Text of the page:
County District Court No. 14CR2131 Honorable Larry C.
J. Weiser, Attorney General, Brock J. Swanson, Assistant
Attorney General, Denver, Colorado, for Plaintiff-Appellee
A. Ring, Colorado State Public Defender, Denver, Colorado,
Alex San Filippo-Rosser, Deputy State Public Defender,
Pueblo, Colorado, for Defendant-Appellant
BERNARD CHIEF JUDGE
1 This appeal calls on us to decide whether an express
exception to a general statutory rule applies to an arguably
related circumstance that is not mentioned in the exception.
2 The general rule appears in section 18-6-801(1)(a), C.R.S.
2018. This subsection (1)(a), which addresses crimes that
include acts of domestic violence, requires a court to order
a defendant who has committed such a crime to "complete
a treatment program and a treatment evaluation that conform
with the standards adopted by the domestic violence offender
3 The exception appears in section 18-6-801(2). This
subsection (2) states that the requirements of subsection (1)
"shall not apply to persons sentenced to the department
of corrections." In other words, a court that has
sentenced a defendant to prison for a domestic violence crime
cannot order him to complete a treatment program as described
in subsection (1).
4 The question we must answer in this appeal is: Does the
exception in subsection (2) prevent a court from ordering a
defendant to complete a treatment program if the court has
sentenced the defendant to jail? We answer that question
"no." We conclude, because of the reasons that we
explain below, that subsection (1)(a) applies to all
sentences except for prison sentences.
5 In this case, the trial court imposed a two-year jail
sentence on defendant, Mario Trujillo, for a misdemeanor
involving domestic violence. The court also ordered him to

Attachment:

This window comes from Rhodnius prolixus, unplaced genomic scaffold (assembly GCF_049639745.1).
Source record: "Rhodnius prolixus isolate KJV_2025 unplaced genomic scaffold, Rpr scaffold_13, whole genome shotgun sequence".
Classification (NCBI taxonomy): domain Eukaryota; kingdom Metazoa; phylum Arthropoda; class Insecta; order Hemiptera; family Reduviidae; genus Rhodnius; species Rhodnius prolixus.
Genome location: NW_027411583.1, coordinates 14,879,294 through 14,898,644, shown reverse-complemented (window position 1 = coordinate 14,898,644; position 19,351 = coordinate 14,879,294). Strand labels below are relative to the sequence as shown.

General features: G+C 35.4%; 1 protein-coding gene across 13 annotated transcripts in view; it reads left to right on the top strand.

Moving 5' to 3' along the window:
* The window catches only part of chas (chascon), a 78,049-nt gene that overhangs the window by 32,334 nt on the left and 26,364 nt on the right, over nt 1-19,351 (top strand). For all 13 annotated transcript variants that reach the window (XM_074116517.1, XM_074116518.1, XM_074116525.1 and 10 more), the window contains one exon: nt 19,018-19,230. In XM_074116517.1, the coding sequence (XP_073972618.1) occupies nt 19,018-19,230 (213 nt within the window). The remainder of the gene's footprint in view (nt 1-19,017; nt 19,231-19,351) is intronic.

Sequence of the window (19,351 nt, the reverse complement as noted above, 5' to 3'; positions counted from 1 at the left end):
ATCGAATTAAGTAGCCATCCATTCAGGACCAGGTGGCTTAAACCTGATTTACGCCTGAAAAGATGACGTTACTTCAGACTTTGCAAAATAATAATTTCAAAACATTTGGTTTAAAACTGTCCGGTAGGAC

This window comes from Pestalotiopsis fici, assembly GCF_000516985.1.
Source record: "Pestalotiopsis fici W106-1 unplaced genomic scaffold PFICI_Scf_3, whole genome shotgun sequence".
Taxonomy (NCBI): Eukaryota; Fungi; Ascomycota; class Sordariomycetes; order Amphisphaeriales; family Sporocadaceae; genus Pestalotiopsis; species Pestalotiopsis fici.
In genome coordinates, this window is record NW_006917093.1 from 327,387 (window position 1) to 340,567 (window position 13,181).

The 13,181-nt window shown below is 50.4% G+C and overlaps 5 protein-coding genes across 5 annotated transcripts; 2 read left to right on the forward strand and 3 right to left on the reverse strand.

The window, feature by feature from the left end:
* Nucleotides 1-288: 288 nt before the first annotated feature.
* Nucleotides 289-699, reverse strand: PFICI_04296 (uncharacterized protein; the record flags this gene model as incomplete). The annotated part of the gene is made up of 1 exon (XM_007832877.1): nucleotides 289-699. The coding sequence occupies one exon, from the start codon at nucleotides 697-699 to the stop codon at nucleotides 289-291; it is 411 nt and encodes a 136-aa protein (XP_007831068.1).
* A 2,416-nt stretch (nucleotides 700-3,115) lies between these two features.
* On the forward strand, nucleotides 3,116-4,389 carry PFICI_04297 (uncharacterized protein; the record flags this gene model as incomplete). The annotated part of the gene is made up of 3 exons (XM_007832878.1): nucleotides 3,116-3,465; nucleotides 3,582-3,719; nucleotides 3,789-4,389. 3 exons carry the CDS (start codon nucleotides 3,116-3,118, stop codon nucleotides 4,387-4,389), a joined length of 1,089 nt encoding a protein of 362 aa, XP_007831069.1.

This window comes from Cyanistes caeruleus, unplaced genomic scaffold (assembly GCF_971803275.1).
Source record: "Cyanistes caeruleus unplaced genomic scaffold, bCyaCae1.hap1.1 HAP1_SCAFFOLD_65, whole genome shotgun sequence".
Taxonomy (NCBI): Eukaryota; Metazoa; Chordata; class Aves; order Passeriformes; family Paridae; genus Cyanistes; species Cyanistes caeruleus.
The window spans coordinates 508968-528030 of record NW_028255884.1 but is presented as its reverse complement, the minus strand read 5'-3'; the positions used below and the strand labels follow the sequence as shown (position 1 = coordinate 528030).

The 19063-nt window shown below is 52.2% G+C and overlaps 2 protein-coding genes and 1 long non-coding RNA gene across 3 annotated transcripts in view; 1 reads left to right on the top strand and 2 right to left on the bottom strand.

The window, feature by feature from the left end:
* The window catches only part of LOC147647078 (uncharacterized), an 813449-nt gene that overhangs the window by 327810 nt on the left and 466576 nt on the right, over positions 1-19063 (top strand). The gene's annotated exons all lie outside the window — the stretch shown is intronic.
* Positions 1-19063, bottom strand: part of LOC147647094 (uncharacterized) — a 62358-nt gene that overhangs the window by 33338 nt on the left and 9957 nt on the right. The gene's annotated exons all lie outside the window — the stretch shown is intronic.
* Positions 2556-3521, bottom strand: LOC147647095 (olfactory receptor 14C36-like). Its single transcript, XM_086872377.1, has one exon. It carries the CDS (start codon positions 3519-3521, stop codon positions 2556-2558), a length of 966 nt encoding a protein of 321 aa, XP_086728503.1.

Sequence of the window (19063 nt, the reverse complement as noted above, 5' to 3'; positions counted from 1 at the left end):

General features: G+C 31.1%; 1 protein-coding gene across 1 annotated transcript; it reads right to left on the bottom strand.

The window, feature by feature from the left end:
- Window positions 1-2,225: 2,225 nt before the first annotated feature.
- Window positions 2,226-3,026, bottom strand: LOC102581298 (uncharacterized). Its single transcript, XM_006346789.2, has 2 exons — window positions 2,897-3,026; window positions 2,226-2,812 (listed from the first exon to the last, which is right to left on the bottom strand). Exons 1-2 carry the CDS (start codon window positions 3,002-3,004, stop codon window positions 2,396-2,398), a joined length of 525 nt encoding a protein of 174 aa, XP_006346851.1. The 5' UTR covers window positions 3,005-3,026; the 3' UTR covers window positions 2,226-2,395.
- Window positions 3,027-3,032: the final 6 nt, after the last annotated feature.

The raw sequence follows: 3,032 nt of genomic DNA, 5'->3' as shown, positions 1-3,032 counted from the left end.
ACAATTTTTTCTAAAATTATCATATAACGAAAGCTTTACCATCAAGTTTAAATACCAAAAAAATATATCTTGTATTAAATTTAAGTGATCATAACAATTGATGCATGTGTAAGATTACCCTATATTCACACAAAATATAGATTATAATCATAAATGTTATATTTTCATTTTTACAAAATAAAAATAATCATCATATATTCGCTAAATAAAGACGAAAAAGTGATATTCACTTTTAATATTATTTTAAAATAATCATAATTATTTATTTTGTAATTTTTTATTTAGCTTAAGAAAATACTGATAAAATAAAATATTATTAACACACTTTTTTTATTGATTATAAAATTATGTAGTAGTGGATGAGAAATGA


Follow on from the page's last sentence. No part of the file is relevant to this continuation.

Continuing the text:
complete a certified domestic violence treatment program. He
appeals. We affirm.
6 The prosecution originally charged defendant with third
degree assault, menacing, harassment, being a domestic
violence habitual offender, and obstruction of telephone
service. It also alleged that the facts of the case met the
definition of domestic violence in section 18-6-800.3, C.R.S.
7 Defendant agreed to plead guilty to third degree assault.
Under the plea agreement, he stipulated that the crime
involved an act of domestic violence, that the court would
sentence him to two years in jail, and that he would complete
"a court certified domestic violence treatment and/or
8 The trial court accepted defendant's plea. It then
sentenced him to two years in jail, which was the maximum
possible jail sentence; it ordered him to complete a domestic
violence treatment program; and it set a review hearing for a
year later to determine whether he had complied with the
9 Defendant then filed a Crim. P. 35(a) motion, which alleged
that the treatment order was illegal and asked the trial
court to vacate it. The court held a hearing on the motion.
Relying, in part, on section 18-6-801(1)(a), the court
decided that it had the authority to enter the treatment
order because the order was "in addition to," not
part of, defendant's sentence.
10 The court then offered to set a review hearing. Defendant
objected, arguing that the court did not have the authority
to set further review hearings because they would be
"akin to some sort of probationary sentence." He
added that the prosecution could "initiate
proceedings" for contempt, but the court did not have
"the authority to order [him] to appear . . . when no
contempt proceeding [was] ongoing." The court agreed,
and it set an internal review as a presumptive deadline for
defendant to file some proof of his enrollment in a treatment
program. The court then noted that it would be, at that
point, "up to the [prosecution] to take any action"
if he had not completed the program.
Subsection (1)(a)'s Plain Language Requires the Trial
Court to Order Domestic Violence Treatment
11 Defendant contends that the legislature did not intend for
the general rule in subsection (1)(a) to ...